Many years ago I sat on the board of a company that made tiny suture anchors that are used to reattach tendons in the hands and shoulders. It was rare not to attend a board meeting where an ox tail would be sitting in the middle of the table awaiting a demonstration of a new technology to fix torn tendons or repair ruptured discs. Little did I know at the time that I would end up with 3 of these anchors in my right shoulder.
This is the year I decided to move forward with a long overdue knee replacement. What I hadn’t planned on was my wife needing to have her knee operated on just three weeks prior to my surgery. For a while there I thought I’d be postponing, but medical science continues to improve and thankfully she was back up on her feet just a couple of days post her surgery.
I initially injured my left knee during my senior year of high school and continued to play competitive sports throughout college. Then like most of you I became a weekend warrior.
There would be several surgeries over the years to repair or clean out the joint, but over time I developed arthritis and the joint continued to wear away any remaining cartilage.
Last Wednesday, my wife dropped me off at New England Baptist Hospital where Dr. Geoffrey Van Flandern performed a total knee replacement. The surgery took a little more than two hours and they had me walking down the hospital corridor later that evening.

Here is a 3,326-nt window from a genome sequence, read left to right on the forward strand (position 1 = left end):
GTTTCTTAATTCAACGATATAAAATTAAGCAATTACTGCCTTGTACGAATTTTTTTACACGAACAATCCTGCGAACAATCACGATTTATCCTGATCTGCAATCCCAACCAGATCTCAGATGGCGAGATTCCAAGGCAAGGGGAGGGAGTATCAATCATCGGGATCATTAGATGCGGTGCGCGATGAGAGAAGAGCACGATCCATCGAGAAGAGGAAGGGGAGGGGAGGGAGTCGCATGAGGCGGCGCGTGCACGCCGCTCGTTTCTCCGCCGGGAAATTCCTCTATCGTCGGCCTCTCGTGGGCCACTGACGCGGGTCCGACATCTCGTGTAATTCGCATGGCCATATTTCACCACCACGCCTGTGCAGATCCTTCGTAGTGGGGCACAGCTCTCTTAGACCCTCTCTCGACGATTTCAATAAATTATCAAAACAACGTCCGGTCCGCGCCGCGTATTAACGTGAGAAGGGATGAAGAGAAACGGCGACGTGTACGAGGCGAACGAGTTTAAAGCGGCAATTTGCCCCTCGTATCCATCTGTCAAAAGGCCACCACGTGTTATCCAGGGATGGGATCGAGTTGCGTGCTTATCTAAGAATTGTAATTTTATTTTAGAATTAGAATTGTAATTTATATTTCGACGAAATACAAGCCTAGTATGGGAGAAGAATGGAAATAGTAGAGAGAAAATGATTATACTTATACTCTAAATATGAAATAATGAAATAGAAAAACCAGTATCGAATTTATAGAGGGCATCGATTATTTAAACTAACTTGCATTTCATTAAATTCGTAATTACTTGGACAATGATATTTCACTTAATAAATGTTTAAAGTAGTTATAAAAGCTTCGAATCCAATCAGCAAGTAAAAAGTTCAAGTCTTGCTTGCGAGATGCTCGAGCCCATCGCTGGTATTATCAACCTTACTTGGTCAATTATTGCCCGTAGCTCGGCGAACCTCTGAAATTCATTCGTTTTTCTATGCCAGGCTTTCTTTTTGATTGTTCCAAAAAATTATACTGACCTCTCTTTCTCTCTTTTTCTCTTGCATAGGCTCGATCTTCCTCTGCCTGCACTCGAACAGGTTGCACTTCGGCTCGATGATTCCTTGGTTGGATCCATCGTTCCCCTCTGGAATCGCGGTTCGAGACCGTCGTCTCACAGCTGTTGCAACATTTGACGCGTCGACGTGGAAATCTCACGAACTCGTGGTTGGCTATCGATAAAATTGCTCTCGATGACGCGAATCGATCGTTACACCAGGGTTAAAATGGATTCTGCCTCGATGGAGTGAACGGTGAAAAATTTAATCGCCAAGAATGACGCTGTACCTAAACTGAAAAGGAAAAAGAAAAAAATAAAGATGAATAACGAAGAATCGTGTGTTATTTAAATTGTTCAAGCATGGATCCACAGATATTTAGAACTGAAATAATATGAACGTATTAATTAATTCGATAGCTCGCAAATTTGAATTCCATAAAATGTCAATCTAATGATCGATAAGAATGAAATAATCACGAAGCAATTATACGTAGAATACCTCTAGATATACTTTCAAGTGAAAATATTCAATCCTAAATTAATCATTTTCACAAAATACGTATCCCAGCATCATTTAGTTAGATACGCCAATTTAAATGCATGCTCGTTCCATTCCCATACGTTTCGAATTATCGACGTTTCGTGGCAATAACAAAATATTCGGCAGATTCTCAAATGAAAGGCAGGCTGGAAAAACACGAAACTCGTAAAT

Total knee replacements date back to the late 1800s, but the surgery became more common in the 1970s. Those early surgeries were much more complex and lengthy affairs than what is done today. Ligaments and tendons are now left in place for stability. The joints are sized to your body and include metal and polyethylene components that replace the upper and lower parts of the joint. Further improvements in these component materials, geometry and bone glue continued throughout the 1970s right up through today. The combined affect of of these advancements and better instrumentation resulted in increased range of motion and a lower wear rate.
I am fortunate to live in the Boston area where we have outstanding hospitals, medical professionals, medical schools, and startups that continue push the envelope of medical science. I have several months of physical therapy ahead, but I am looking forward to swinging a golf club come April, getting back on my bike and on my skies. At a time when the national dialog seems hell-bent on attacking capitalism and capitalist, it is important to remember that many of the advancements in medicine are accomplished by entrepreneurs who were financed by other capitalist. For those of you who think that capitalism is immoral, I challenge you to find even a wing of a medical center that was unwritten by a socialist.
Here’s hoping it’s a Happy Knee Year.